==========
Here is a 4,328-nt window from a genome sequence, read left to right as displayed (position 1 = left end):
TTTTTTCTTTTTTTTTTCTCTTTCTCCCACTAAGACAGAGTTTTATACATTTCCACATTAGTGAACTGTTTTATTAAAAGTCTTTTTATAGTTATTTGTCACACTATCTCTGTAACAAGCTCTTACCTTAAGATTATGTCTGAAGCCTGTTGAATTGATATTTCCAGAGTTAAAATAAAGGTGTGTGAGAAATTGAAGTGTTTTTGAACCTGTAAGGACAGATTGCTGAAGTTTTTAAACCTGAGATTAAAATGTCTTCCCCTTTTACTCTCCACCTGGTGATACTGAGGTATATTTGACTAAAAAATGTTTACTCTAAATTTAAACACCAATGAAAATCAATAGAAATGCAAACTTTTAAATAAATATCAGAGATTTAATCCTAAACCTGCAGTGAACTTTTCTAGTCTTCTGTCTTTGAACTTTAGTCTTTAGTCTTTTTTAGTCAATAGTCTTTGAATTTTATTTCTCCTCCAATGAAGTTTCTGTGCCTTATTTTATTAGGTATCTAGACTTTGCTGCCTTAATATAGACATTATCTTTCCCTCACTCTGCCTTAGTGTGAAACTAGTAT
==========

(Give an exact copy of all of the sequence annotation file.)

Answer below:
Here is a 4,328-nt window from a genome sequence, read left to right as displayed (position 1 = left end):
TTTTTTCTTTTTTTTTTCTCTTTCTCCCACTAAGACAGAGTTTTATACATTTCCACATTAGTGAACTGTTTTATTAAAAGTCTTTTTATAGTTATTTGTCACACTATCTCTGTAACAAGCTCTTACCTTAAGATTATGTCTGAAGCCTGTTGAATTGATATTTCCAGAGTTAAAATAAAGGTGTGTGAGAAATTGAAGTGTTTTTGAACCTGTAAGGACAGATTGCTGAAGTTTTTAAACCTGAGATTAAAATGTCTTCCCCTTTTACTCTCCACCTGGTGATACTGAGGTATATTTGACTAAAAAATGTTTACTCTAAATTTAAACACCAATGAAAATCAATAGAAATGCAAACTTTTAAATAAATATCAGAGATTTAATCCTAAACCTGCAGTGAACTTTTCTAGTCTTCTGTCTTTGAACTTTAGTCTTTAGTCTTTTTTAGTCAATAGTCTTTGAATTTTATTTCTCCTCCAATGAAGTTTCTGTGCCTTATTTTATTAGGTATCTAGACTTTGCTGCCTTAATATAGACATTATCTTTCCCTCACTCTGCCTTAGTGTGAAACTAGTAT